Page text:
This report and review of the literature aims to recognize the complete enucleation
beyond stage IV of the classification proposed by Mayfield. The addition of a fifth
category is proposed, added for complete ligament injuries that lead to nonexistent
circulation for the radiolunate ligament, preventing surgical reconstruction, thus
influencing surgical treatment.
Keywords: Dislocations; Fractures bone; Carpal bones; Classification.
Esse relato e revisão na literatura tem como objetivo reconhecer a enucleação total
do estágio IV da classificação proposta por Mayfield. Propõe-se a adição de uma quinta
categoria, para lesões ligamentares completas que levam a uma circulação inexistente
ligamento radiolunar, impedem a reconstrução cirúrgica e influenciam, assim, o tratamento
Palavras-chave: Luxações; Fraturas ósseas; Ossos do carpo; Classificação.
|Citation: Severo AL, Lemos MB, Pereira TAP, Fajardo RDP, Maia PEC, Lech O. Trans-scaphoid perilunate fracture dislocation beyond Mayfield stage IV: a case report on a new classification proposal. 53(5):643. doi:10.1016/j.rboe.2017.05.008|
|Received: January 19 2017; Accepted: April 4 2017|
Carpal instability is synonymous with dysfunction. Carpal bone trauma occurs in approximately 16% of wrist and hand traumas. Perilunate fracture dislocation of the carpus involves a sequence of injuries that start with the dissociation of the scaphoid from the lunate bone. Mayfield et al.1 identified four types of carpal bone injuries based on their radiological diagnosis. Scapholunate ligament injury (type I) occurs in the wrist with radial deviation, leading to a scaphoid fracture by the action of the scaphocapitate radius ligament. Scaphocapitate radius ligament injury (type II), presents with capitate dislocation along with the lunate bone. Ligament injury between the lunate and pyramidal bones is classified as Type III. If all the ligaments that surround the lunate are injured, the capitate applies force on the dorsal side of the lunate, resulting in volar extrusion of the lunate bone (type IV) (Fig. 1).
This report aims to recognize total enucleation beyond stage IV of the classification proposed by Mayfield et al.1 In addition to a complete ligament injury that leads to the absence of circulation in the radiolunar ligament and prevents surgical reconstruction, the addition of a fifth category influences surgical treatment.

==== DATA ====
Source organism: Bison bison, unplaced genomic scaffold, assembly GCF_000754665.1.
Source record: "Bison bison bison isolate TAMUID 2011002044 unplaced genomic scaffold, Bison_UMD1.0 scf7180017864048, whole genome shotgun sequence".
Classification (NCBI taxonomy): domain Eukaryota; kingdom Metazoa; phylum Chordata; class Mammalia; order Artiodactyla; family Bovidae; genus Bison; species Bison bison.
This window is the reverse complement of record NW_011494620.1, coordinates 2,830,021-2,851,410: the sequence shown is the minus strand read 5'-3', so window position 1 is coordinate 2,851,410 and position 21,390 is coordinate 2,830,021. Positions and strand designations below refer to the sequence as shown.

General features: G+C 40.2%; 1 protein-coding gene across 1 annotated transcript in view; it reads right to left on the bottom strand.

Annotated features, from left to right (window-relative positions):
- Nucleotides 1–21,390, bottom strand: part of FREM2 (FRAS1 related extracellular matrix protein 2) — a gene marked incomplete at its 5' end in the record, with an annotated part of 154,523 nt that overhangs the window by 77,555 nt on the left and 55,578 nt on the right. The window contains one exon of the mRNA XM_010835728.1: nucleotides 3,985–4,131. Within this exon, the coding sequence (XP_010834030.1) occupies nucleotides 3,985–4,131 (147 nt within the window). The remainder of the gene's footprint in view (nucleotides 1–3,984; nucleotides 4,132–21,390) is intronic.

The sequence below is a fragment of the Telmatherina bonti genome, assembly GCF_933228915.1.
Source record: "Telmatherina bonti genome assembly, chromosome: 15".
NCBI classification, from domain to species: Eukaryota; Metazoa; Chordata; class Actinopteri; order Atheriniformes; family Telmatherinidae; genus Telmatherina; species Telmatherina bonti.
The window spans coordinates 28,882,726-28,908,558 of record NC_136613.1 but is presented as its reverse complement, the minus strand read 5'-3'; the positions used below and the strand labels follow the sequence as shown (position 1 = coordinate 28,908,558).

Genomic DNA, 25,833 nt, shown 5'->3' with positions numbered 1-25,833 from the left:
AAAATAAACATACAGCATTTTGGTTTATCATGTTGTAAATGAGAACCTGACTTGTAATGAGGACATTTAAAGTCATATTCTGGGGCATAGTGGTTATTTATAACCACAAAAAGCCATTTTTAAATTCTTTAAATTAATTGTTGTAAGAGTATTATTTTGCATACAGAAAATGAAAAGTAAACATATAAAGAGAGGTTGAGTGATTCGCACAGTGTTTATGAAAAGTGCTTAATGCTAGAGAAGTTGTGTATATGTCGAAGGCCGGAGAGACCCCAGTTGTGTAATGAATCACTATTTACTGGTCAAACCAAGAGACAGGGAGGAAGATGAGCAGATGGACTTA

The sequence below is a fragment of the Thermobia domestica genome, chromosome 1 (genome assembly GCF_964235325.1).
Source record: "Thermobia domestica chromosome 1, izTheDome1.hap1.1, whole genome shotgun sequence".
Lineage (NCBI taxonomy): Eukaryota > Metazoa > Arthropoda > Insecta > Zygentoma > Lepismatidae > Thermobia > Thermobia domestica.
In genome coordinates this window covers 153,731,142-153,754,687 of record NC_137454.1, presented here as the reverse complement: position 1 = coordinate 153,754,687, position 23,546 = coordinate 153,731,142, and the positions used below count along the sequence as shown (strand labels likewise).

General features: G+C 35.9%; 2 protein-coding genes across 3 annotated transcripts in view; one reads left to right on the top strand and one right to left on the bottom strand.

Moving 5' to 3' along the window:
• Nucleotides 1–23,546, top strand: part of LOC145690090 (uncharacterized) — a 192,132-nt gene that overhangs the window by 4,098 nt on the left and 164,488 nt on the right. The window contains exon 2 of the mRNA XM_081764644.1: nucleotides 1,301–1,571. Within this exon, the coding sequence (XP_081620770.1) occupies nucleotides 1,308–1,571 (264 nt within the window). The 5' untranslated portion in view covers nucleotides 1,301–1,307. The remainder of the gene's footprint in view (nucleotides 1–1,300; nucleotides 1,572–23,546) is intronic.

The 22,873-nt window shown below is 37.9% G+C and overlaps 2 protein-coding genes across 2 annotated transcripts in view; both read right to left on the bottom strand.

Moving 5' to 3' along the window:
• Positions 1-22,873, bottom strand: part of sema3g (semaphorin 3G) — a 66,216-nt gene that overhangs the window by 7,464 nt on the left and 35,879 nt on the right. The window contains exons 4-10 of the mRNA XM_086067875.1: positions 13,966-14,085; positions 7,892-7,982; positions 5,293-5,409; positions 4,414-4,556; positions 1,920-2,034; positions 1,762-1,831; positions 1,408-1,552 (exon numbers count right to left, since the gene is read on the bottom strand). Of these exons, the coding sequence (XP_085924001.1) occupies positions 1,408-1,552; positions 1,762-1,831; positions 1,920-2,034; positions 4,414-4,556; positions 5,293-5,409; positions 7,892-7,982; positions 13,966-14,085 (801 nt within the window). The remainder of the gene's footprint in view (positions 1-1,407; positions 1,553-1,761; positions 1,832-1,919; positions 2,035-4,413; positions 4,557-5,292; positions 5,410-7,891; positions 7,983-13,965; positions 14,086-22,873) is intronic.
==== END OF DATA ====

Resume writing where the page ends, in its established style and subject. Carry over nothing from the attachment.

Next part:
A 28-year-old man fell from a height of about three meters. Physical examination revealed swelling on the right wrist, without sensory and motor changes or bone exposure. Reaction to pain by local palpation, light pain with finger extension and the presence of a palpable radial and ulnar wrist/pulse were reported. Radiographs revealed a trans-scaphoid perilunate fracture dislocation beyond the type IV Mayfield. The lunate was located anteriorly, four centimeters proximal to the radius surface with total enucleation (extrusion). Additionally, a fracture of the scaphoid middle third was evidenced with complete volar dislocation of its proximal pole, which was located two centimeters from the radial surface. The distal third of the scaphoid remained in its normal position (Fig. 2A and B). The patient was taken to the surgery room for assessment and treatment. Inspection of the volar surface of the distal third of the forearm revealed only a small intact portion of the palmar fascia. Similarly, almost the entire transverse carpal ligament was avulsed from the ulnar to the radial side. The median nerve had edema, but with no structural injuries. The lunate, as well as the proximal pole of the scaphoid, were displaced and rotated completely out of their normal position. It was located in the volar surface, medial to the flexor muscles of the forearm without any kind of ligament connection (Fig. 2C and D). The surface of the capitate joint was found intact. A proximal carpectomy was performed, and the capitate bone was articulated in the lunate cavity, as visualized by means of fluoroscopy (Fig. 3A-C).
Postoperatively, the wrist was immobilized with a cast volar splint. Stitches were removed on the 15th postoperative day and a plaster glove was kept in place for four weeks. The patient was instructed to perform active and passive exercises of fingers. The glove was subsequently removed and physical therapy was started. After one year and six months, the patient was asymptomatic and able to perform his daily labor activities normally (flexion of the right wrist 86/Extension 70/ulnar deviation 30/radial deviation 25) (Fig. 3D-H).
Few reports in the literature discuss enucleation, i.e., the distance between multiple carpal bones without preservation of ligaments.2,3 We found two case reports were in our literature review. One described enucleation of the scaphoid and lunate while the other discussed open wrist injury and loss of the lunate bone. This type of injury involves a higher energy and has decreased treatment options.
With a perilunate dislocation, the volar radiolunate ligament remains intact (Mayfield IV) stabilizing the lunate to the radius. When performing a surgical stabilization of a perilunate fracture-dislocation, the surgeon often stabilizes the carpal row proximal to the lunate. If the lunate is enucleated and without a ligament bond, then the treatment algorithm should change because of the absence of the blood supply due to the ligament injury.4 The authors propose a modification of Mayfield classification with the addition of a fifth category which recognizes a complete enucleation and adds a complete ligament injury that leads to non-existent radiolunate ligament circulation which subsequently hinders surgical reconstruction (Fig. 4).